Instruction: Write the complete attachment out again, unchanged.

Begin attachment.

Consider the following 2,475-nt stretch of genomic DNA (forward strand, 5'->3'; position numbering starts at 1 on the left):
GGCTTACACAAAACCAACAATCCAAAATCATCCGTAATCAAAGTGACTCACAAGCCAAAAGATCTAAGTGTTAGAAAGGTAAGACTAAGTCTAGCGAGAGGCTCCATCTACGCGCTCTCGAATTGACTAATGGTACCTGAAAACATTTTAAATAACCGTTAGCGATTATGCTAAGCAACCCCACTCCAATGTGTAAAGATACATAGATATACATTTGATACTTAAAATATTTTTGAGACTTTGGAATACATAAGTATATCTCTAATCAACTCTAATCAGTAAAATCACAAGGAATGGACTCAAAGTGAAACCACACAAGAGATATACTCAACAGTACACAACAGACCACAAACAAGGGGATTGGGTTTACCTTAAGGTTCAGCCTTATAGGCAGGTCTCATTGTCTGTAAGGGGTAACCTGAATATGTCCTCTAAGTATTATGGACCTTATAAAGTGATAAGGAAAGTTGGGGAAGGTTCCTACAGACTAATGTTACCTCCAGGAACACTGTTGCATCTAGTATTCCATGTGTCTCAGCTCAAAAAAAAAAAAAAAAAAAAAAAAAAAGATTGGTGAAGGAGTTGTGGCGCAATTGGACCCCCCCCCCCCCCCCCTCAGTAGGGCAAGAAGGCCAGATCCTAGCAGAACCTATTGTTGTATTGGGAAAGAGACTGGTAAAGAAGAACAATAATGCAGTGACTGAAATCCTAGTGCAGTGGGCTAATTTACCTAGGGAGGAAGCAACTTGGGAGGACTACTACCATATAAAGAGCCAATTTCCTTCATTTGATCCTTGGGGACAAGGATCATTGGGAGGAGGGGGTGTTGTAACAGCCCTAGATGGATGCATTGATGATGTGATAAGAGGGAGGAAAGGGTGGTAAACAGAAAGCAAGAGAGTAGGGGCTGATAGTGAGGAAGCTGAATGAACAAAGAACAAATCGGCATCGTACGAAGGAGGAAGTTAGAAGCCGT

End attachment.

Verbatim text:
Consider the following 2,475-nt stretch of genomic DNA (forward strand, 5'->3'; position numbering starts at 1 on the left):
GGCTTACACAAAACCAACAATCCAAAATCATCCGTAATCAAAGTGACTCACAAGCCAAAAGATCTAAGTGTTAGAAAGGTAAGACTAAGTCTAGCGAGAGGCTCCATCTACGCGCTCTCGAATTGACTAATGGTACCTGAAAACATTTTAAATAACCGTTAGCGATTATGCTAAGCAACCCCACTCCAATGTGTAAAGATACATAGATATACATTTGATACTTAAAATATTTTTGAGACTTTGGAATACATAAGTATATCTCTAATCAACTCTAATCAGTAAAATCACAAGGAATGGACTCAAAGTGAAACCACACAAGAGATATACTCAACAGTACACAACAGACCACAAACAAGGGGATTGGGTTTACCTTAAGGTTCAGCCTTATAGGCAGGTCTCATTGTCTGTAAGGGGTAACCTGAATATGTCCTCTAAGTATTATGGACCTTATAAAGTGATAAGGAAAGTTGGGGAAGGTTCCTACAGACTAATGTTACCTCCAGGAACACTGTTGCATCTAGTATTCCATGTGTCTCAGCTCAAAAAAAAAAAAAAAAAAAAAAAAAAAGATTGGTGAAGGAGTTGTGGCGCAATTGGACCCCCCCCCCCCCCCCCTCAGTAGGGCAAGAAGGCCAGATCCTAGCAGAACCTATTGTTGTATTGGGAAAGAGACTGGTAAAGAAGAACAATAATGCAGTGACTGAAATCCTAGTGCAGTGGGCTAATTTACCTAGGGAGGAAGCAACTTGGGAGGACTACTACCATATAAAGAGCCAATTTCCTTCATTTGATCCTTGGGGACAAGGATCATTGGGAGGAGGGGGTGTTGTAACAGCCCTAGATGGATGCATTGATGATGTGATAAGAGGGAGGAAAGGGTGGTAAACAGAAAGCAAGAGAGTAGGGGCTGATAGTGAGGAAGCTGAATGAACAAAGAACAAATCGGCATCGTACGAAGGAGGAAGTTAGAAGCCGT